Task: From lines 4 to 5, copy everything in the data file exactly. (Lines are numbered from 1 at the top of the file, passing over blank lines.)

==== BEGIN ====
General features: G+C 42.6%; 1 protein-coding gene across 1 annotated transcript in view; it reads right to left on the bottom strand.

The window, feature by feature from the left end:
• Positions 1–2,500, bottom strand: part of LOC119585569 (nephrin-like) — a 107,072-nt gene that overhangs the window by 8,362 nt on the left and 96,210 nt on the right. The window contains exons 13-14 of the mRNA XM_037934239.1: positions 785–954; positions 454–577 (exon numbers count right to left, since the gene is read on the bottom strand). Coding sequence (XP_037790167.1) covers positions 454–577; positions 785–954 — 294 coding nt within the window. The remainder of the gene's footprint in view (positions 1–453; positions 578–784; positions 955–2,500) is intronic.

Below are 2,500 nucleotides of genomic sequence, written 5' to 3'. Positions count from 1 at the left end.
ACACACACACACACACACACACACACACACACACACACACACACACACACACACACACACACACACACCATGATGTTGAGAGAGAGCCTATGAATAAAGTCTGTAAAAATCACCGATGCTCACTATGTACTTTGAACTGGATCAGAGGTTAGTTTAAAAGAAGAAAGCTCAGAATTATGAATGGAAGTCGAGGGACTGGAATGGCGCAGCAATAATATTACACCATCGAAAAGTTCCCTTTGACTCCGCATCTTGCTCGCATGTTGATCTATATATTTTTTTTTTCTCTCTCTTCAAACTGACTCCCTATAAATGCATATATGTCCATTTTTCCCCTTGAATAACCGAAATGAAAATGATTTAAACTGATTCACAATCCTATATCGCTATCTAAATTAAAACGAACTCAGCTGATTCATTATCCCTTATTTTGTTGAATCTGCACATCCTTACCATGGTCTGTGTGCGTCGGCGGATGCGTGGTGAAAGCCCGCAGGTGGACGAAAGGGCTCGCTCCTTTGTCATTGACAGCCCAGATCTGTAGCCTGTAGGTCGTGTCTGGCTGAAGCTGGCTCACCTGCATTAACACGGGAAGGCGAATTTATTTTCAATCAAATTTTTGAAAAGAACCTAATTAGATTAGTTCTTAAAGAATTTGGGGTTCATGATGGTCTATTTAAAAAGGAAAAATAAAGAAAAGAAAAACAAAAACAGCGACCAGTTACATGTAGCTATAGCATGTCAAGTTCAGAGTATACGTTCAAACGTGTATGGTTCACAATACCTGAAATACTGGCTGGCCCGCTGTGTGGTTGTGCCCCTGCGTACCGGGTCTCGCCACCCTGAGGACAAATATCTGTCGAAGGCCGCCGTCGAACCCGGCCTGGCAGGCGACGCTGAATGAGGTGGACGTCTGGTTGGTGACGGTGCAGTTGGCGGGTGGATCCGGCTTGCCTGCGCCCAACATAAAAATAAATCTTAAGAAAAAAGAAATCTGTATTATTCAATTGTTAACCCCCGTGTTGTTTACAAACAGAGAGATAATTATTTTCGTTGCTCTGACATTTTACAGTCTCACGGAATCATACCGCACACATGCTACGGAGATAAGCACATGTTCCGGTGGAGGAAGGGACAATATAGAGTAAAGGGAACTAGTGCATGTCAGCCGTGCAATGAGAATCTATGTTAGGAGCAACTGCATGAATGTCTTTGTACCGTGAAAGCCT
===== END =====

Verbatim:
Below are 2,500 nucleotides of genomic sequence, written 5' to 3'. Positions count from 1 at the left end.
ACACACACACACACACACACACACACACACACACACACACACACACACACACACACACACACACACACCATGATGTTGAGAGAGAGCCTATGAATAAAGTCTGTAAAAATCACCGATGCTCACTATGTACTTTGAACTGGATCAGAGGTTAGTTTAAAAGAAGAAAGCTCAGAATTATGAATGGAAGTCGAGGGACTGGAATGGCGCAGCAATAATATTACACCATCGAAAAGTTCCCTTTGACTCCGCATCTTGCTCGCATGTTGATCTATATATTTTTTTTTTCTCTCTCTTCAAACTGACTCCCTATAAATGCATATATGTCCATTTTTCCCCTTGAATAACCGAAATGAAAATGATTTAAACTGATTCACAATCCTATATCGCTATCTAAATTAAAACGAACTCAGCTGATTCATTATCCCTTATTTTGTTGAATCTGCACATCCTTACCATGGTCTGTGTGCGTCGGCGGATGCGTGGTGAAAGCCCGCAGGTGGACGAAAGGGCTCGCTCCTTTGTCATTGACAGCCCAGATCTGTAGCCTGTAGGTCGTGTCTGGCTGAAGCTGGCTCACCTGCATTAACACGGGAAGGCGAATTTATTTTCAATCAAATTTTTGAAAAGAACCTAATTAGATTAGTTCTTAAAGAATTTGGGGTTCATGATGGTCTATTTAAAAAGGAAAAATAAAGAAAAGAAAAACAAAAACAGCGACCAGTTACATGTAGCTATAGCATGTCAAGTTCAGAGTATACGTTCAAACGTGTATGGTTCACAATACCTGAAATACTGGCTGGCCCGCTGTGTGGTTGTGCCCCTGCGTACCGGGTCTCGCCACCCTGAGGACAAATATCTGTCGAAGGCCGCCGTCGAACCCGGCCTGGCAGGCGACGCTGAATGAGGTGGACGTCTGGTTGGTGACGGTGCAGTTGGCGGGTGGATCCGGCTTGCCTGCGCCCAACATAAAAATAAATCTTAAGAAAAAAGAAATCTGTATTATTCAATTGTTAACCCCCGTGTTGTTTACAAACAGAGAGATAATTATTTTCGTTGCTCTGACATTTTACAGTCTCACGGAATCATACCGCACACATGCTACGGAGATAAGCACATGTTCCGGTGGAGGAAGGGACAATATAGAGTAAAGGGAACTAGTGCATGTCAGCCGTGCAATGAGAATCTATGTTAGGAGCAACTGCATGAATGTCTTTGTACCGTGAAAGCCT